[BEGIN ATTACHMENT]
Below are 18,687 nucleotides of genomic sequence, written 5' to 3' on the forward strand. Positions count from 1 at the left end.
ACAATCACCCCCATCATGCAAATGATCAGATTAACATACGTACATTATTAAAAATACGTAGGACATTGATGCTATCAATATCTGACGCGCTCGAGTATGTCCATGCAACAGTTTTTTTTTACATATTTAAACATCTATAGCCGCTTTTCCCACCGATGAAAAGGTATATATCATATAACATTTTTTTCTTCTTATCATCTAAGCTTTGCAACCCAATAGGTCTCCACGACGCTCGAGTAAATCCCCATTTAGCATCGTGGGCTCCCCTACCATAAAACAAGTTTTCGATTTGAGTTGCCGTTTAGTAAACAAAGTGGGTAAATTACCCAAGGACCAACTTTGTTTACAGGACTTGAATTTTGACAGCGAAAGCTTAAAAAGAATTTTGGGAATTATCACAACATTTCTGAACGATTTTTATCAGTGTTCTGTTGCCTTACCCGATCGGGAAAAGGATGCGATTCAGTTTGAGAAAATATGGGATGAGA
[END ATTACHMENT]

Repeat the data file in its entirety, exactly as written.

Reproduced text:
Below are 18,687 nucleotides of genomic sequence, written 5' to 3' on the forward strand. Positions count from 1 at the left end.
ACAATCACCCCCATCATGCAAATGATCAGATTAACATACGTACATTATTAAAAATACGTAGGACATTGATGCTATCAATATCTGACGCGCTCGAGTATGTCCATGCAACAGTTTTTTTTTACATATTTAAACATCTATAGCCGCTTTTCCCACCGATGAAAAGGTATATATCATATAACATTTTTTTCTTCTTATCATCTAAGCTTTGCAACCCAATAGGTCTCCACGACGCTCGAGTAAATCCCCATTTAGCATCGTGGGCTCCCCTACCATAAAACAAGTTTTCGATTTGAGTTGCCGTTTAGTAAACAAAGTGGGTAAATTACCCAAGGACCAACTTTGTTTACAGGACTTGAATTTTGACAGCGAAAGCTTAAAAAGAATTTTGGGAATTATCACAACATTTCTGAACGATTTTTATCAGTGTTCTGTTGCCTTACCCGATCGGGAAAAGGATGCGATTCAGTTTGAGAAAATATGGGATGAGA